Dear Dr. Don,
If you own a 35-year Series I savings bond and have held it for 10 years, is it possible for it to lose value if you need to cash it in before it matures? Can the price actually go down at times?
— William Worries
First, thank you for your question. Savings bonds have been popular over many decades, and they do seem to mystify people to some degree. It is good to have an opportunity to address your question.
You should know that Series I savings bonds never lose redemption value. The biggest risk is that they can stop earning interest amid deflation, when the consumer price index is falling.
Computing the rate of return
The yield on a Series I savings bond is comprised of both a fixed-rate component and the inflation rate over 6 months, and it’s possible that the semiannual inflation rate paid on the bond becomes negative following a period of deflation.
If this negative inflation rate is greater than the bond’s fixed-rate component, then you wouldn’t earn any interest on the Series I savings bond for 6 months. This actually happened following the Treasury Department’s announcement of a negative inflation rate in May 2009. In these situations, the savings bond’s interest earnings rate goes to 0 — it doesn’t become a negative yield.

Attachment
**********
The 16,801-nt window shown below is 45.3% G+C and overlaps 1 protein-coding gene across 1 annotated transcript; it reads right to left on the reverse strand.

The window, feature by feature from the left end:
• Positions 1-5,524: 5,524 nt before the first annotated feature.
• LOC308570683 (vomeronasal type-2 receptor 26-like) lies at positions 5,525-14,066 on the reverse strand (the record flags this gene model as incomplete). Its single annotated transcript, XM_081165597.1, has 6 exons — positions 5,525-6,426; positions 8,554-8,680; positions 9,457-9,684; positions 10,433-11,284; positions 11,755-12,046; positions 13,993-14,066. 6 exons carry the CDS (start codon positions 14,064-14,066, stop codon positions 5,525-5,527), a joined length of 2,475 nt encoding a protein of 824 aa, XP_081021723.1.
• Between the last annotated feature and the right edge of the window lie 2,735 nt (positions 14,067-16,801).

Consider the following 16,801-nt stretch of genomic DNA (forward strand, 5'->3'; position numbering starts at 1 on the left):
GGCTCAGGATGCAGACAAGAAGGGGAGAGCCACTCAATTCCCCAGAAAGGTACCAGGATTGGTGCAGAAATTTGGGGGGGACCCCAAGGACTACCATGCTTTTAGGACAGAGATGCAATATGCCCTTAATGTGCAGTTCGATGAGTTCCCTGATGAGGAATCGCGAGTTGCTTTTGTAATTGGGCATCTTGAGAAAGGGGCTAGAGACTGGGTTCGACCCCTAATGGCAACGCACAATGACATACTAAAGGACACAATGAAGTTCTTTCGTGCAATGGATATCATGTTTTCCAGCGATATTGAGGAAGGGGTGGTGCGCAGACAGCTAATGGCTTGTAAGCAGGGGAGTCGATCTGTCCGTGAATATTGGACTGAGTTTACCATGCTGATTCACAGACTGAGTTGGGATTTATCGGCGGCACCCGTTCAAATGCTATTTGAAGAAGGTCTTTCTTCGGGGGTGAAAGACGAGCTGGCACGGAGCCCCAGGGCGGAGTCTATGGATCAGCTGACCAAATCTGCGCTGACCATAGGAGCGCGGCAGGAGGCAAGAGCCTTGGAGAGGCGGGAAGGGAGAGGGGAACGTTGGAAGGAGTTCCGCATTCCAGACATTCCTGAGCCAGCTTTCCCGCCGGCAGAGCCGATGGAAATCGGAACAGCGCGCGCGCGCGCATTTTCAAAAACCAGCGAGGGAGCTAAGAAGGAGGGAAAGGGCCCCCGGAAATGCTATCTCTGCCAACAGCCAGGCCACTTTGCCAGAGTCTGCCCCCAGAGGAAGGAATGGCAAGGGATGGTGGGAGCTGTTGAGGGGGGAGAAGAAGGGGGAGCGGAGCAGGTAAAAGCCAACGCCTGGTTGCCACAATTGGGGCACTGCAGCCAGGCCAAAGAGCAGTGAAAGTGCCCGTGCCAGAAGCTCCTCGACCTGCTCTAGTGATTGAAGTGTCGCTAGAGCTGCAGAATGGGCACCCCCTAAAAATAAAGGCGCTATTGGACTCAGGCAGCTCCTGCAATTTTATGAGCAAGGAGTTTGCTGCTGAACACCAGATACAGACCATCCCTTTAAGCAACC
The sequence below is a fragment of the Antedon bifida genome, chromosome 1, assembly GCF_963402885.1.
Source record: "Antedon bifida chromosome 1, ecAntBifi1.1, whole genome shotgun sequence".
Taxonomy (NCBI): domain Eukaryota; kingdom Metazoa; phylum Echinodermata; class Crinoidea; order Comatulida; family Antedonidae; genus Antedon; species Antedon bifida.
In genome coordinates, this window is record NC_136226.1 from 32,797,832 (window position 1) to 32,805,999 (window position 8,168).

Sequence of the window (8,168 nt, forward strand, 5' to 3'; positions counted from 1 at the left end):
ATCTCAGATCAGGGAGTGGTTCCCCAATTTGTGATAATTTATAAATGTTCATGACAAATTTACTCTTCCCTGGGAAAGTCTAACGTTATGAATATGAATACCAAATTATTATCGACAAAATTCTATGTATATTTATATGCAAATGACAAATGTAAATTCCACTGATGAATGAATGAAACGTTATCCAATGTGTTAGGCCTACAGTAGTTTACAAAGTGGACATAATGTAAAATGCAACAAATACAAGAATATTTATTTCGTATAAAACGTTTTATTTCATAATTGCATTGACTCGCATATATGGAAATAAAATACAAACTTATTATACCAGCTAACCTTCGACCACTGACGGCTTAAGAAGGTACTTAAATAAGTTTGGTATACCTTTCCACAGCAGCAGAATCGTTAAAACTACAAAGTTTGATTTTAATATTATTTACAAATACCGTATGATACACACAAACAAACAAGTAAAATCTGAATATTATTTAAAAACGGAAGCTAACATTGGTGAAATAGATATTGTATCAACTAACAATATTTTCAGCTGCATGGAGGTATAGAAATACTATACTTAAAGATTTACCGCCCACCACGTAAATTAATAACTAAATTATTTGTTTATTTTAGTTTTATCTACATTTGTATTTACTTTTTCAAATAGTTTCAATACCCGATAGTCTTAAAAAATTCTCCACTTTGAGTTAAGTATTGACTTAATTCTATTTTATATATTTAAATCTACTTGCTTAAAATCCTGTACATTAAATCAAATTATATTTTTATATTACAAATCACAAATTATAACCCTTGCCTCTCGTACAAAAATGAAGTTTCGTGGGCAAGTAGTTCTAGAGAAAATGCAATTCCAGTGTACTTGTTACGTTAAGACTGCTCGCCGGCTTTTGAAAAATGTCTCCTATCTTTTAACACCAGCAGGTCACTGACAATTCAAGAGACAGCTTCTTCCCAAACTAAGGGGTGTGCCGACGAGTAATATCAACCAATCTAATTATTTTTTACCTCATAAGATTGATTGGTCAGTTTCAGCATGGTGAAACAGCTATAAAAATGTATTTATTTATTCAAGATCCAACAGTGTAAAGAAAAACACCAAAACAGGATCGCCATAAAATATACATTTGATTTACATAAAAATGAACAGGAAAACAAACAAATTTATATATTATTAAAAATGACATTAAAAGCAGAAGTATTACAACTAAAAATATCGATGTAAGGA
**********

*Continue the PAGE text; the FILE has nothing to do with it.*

So, don’t worry
And again, there’s no need to worry about the savings bonds losing value. The Treasury Department guarantees that the redemption value of a Series I bond for any particular month will not be less than its value for the preceding month. So the bond can’t lose value if you need to cash it in before it matures.
Beware of diminishing returns
With a few exceptions, such as for disaster victims, you can’t cash in a bond during the first year you own it. If you cash it in during the first 5 years of ownership, you lose the past 3 months of interest earnings. Since you’ve owned the bond for more than 10 years, these constraints aren’t relevant to you. Finally, Series I savings bonds have a final maturity of 30 years. Just don’t hold on to yours for 35 years, because the bond stops earning interest.
Get more news, money-saving tips and expert advice by signing up for a free Bankrate newsletter.
Ask the adviser
To ask a question of Dr. Don, go to the “Ask the Experts” page and select one of these topics: “Financing a home,” “Saving & Investing” or “Money.” Read more Dr. Don columns for additional personal finance advice.
More On Savings Bonds: